Even with Heitkamp voicing her displeasure with the task force, the broader political landscape doesn't look conducive to any major reforms on gun control.
Meanwhile, Giffords—the victim of a 2011 shooting in Tucson that left her with significant brain damage—is on the offensive launching a new gun-control group while money from both gun control and pro-gun lobbies pours into Capitol Hill.
Giffords announced Tuesday she and her husband, former astronaut Mark Kelly, have founded Americans for Responsible Solutions, a group that will lobby Congress to implement restrictions on gun ownership.
Since Giffords and 18 others were shot, there have been 11 mass shootings in the U.S., including gun assaults at malls, a movie theater, salons and an elementary school in Connecticut where 20 children were killed less than a month ago.
"In response to a horrific series of shootings that has sown terror in our communities, victimized tens of thousands of Americans, and left one of its own bleeding and near death in a Tucson parking lot, Congress has done something quite extraordinary — nothing at all," wrote Kelly and Giffords in a USA Today op-ed.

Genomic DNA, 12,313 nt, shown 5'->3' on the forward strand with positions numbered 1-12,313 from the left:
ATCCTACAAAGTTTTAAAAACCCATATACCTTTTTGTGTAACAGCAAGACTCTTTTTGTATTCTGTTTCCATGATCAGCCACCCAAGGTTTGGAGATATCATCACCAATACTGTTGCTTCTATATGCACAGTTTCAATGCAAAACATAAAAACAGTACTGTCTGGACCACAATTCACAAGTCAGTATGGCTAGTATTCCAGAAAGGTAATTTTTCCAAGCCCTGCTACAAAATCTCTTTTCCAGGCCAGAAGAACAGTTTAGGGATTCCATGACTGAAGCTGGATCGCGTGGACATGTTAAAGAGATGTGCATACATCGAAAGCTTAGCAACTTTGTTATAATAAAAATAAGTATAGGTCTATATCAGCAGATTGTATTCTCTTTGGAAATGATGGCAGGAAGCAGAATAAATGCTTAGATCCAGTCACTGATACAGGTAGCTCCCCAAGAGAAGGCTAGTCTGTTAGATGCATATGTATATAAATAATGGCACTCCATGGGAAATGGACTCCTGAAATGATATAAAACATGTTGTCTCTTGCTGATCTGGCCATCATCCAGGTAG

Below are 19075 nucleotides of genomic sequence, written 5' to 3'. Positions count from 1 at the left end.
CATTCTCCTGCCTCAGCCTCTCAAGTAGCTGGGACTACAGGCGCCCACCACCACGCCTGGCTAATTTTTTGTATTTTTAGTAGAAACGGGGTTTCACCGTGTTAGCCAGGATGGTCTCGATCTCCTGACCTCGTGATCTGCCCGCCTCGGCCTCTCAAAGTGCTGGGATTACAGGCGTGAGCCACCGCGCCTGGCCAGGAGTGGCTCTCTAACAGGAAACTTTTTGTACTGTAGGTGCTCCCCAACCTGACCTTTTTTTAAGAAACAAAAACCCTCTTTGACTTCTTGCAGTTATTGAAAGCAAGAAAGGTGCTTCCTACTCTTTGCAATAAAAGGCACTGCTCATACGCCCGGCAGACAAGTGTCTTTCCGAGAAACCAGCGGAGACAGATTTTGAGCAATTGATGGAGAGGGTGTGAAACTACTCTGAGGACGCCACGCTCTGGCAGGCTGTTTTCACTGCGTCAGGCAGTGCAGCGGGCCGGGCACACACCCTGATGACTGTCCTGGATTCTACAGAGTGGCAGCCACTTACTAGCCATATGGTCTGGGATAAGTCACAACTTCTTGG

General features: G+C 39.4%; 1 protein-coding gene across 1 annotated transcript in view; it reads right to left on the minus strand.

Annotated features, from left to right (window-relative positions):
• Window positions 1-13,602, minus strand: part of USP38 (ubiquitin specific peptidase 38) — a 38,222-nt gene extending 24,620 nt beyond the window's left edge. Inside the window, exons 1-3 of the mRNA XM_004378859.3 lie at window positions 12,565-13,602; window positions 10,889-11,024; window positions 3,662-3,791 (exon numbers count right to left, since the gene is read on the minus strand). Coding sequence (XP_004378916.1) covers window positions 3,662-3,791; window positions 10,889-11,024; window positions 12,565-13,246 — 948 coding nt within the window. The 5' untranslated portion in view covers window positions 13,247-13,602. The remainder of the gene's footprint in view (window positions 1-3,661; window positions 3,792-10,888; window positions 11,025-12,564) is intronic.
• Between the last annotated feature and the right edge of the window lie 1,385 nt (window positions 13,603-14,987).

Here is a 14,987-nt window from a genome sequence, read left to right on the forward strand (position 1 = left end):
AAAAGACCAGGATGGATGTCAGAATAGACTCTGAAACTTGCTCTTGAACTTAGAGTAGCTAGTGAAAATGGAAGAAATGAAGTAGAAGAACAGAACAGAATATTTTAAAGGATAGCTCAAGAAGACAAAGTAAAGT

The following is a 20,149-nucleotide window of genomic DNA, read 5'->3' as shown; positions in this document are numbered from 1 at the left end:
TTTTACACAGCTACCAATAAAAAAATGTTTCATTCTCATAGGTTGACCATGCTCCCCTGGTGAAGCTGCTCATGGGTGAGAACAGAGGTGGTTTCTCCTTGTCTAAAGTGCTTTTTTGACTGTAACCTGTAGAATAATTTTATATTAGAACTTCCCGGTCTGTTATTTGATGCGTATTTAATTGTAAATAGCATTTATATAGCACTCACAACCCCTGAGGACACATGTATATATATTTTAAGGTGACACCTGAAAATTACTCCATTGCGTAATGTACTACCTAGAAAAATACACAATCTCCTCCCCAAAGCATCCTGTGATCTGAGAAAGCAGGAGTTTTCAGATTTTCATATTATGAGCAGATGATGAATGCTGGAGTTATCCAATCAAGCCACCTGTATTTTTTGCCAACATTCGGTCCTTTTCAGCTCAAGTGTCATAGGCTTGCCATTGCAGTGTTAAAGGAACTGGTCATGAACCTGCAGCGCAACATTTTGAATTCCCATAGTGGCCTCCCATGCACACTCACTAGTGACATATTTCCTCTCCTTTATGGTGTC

Giffords and Kelly, both gun owners themselves, say they are launching their own organization to be a fundraising counterweight to pro-gun groups like the National Rifle Association, which outspent gun control groups 10-to-1 last year, according to the Center for Responsive Politics.
"Until now, the gun lobby's political contributions, advertising and lobbying have dwarfed spending from anti-gun violence groups," the op-ed reads. "No longer. With Americans for Responsible Solutions engaging millions of people about ways to reduce gun violence and funding political activity nationwide, legislators will no longer have reason to fear the gun lobby."